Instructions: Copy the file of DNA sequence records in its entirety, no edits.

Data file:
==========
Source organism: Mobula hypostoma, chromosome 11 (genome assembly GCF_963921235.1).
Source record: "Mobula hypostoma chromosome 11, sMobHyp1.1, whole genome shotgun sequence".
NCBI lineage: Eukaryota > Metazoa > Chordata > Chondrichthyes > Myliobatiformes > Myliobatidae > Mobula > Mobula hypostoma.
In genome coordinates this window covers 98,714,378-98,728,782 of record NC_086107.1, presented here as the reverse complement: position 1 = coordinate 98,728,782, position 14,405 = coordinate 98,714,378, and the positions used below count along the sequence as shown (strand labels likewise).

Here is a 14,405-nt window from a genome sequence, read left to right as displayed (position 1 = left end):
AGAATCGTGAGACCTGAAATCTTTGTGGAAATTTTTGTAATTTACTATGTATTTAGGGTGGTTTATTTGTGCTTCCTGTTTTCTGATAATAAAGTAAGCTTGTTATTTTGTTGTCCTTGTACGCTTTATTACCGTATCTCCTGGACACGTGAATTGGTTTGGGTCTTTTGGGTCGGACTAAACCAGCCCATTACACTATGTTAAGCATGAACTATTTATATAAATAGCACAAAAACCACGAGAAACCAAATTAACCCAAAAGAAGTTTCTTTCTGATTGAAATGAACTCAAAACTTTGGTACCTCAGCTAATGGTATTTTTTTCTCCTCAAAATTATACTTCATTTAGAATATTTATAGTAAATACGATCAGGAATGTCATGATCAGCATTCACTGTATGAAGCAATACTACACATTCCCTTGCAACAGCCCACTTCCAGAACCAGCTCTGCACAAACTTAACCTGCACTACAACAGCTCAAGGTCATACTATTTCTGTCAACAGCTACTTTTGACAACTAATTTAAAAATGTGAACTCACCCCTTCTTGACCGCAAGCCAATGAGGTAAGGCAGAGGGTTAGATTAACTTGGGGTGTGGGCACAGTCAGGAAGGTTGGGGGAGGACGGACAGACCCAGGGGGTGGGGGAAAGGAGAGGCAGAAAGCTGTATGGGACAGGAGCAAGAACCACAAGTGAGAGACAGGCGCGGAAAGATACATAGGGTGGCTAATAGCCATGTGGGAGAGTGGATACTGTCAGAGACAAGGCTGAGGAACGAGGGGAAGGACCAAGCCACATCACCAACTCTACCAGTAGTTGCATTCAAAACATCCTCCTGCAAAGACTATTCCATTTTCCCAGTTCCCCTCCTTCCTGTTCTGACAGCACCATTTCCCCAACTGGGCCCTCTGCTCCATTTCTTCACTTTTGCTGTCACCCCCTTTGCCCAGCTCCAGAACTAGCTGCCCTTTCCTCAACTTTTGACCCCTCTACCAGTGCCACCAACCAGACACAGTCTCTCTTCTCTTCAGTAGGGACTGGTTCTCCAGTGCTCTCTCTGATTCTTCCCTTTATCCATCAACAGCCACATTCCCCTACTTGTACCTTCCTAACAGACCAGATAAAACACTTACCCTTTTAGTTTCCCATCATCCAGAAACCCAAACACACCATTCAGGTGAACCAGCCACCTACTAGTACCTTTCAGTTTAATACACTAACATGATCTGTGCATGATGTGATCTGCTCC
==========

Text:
Source organism: Mobula hypostoma, chromosome 11 (genome assembly GCF_963921235.1).
Source record: "Mobula hypostoma chromosome 11, sMobHyp1.1, whole genome shotgun sequence".
NCBI lineage: Eukaryota > Metazoa > Chordata > Chondrichthyes > Myliobatiformes > Myliobatidae > Mobula > Mobula hypostoma.
In genome coordinates this window covers 98,714,378-98,728,782 of record NC_086107.1, presented here as the reverse complement: position 1 = coordinate 98,728,782, position 14,405 = coordinate 98,714,378, and the positions used below count along the sequence as shown (strand labels likewise).

Here is a 14,405-nt window from a genome sequence, read left to right as displayed (position 1 = left end):
AGAATCGTGAGACCTGAAATCTTTGTGGAAATTTTTGTAATTTACTATGTATTTAGGGTGGTTTATTTGTGCTTCCTGTTTTCTGATAATAAAGTAAGCTTGTTATTTTGTTGTCCTTGTACGCTTTATTACCGTATCTCCTGGACACGTGAATTGGTTTGGGTCTTTTGGGTCGGACTAAACCAGCCCATTACACTATGTTAAGCATGAACTATTTATATAAATAGCACAAAAACCACGAGAAACCAAATTAACCCAAAAGAAGTTTCTTTCTGATTGAAATGAACTCAAAACTTTGGTACCTCAGCTAATGGTATTTTTTTCTCCTCAAAATTATACTTCATTTAGAATATTTATAGTAAATACGATCAGGAATGTCATGATCAGCATTCACTGTATGAAGCAATACTACACATTCCCTTGCAACAGCCCACTTCCAGAACCAGCTCTGCACAAACTTAACCTGCACTACAACAGCTCAAGGTCATACTATTTCTGTCAACAGCTACTTTTGACAACTAATTTAAAAATGTGAACTCACCCCTTCTTGACCGCAAGCCAATGAGGTAAGGCAGAGGGTTAGATTAACTTGGGGTGTGGGCACAGTCAGGAAGGTTGGGGGAGGACGGACAGACCCAGGGGGTGGGGGAAAGGAGAGGCAGAAAGCTGTATGGGACAGGAGCAAGAACCACAAGTGAGAGACAGGCGCGGAAAGATACATAGGGTGGCTAATAGCCATGTGGGAGAGTGGATACTGTCAGAGACAAGGCTGAGGAACGAGGGGAAGGACCAAGCCACATCACCAACTCTACCAGTAGTTGCATTCAAAACATCCTCCTGCAAAGACTATTCCATTTTCCCAGTTCCCCTCCTTCCTGTTCTGACAGCACCATTTCCCCAACTGGGCCCTCTGCTCCATTTCTTCACTTTTGCTGTCACCCCCTTTGCCCAGCTCCAGAACTAGCTGCCCTTTCCTCAACTTTTGACCCCTCTACCAGTGCCACCAACCAGACACAGTCTCTCTTCTCTTCAGTAGGGACTGGTTCTCCAGTGCTCTCTCTGATTCTTCCCTTTATCCATCAACAGCCACATTCCCCTACTTGTACCTTCCTAACAGACCAGATAAAACACTTACCCTTTTAGTTTCCCATCATCCAGAAACCCAAACACACCATTCAGGTGAACCAGCCACCTACTAGTACCTTTCAGTTTAATACACTAACATGATCTGTGCATGATGTGATCTGCTCC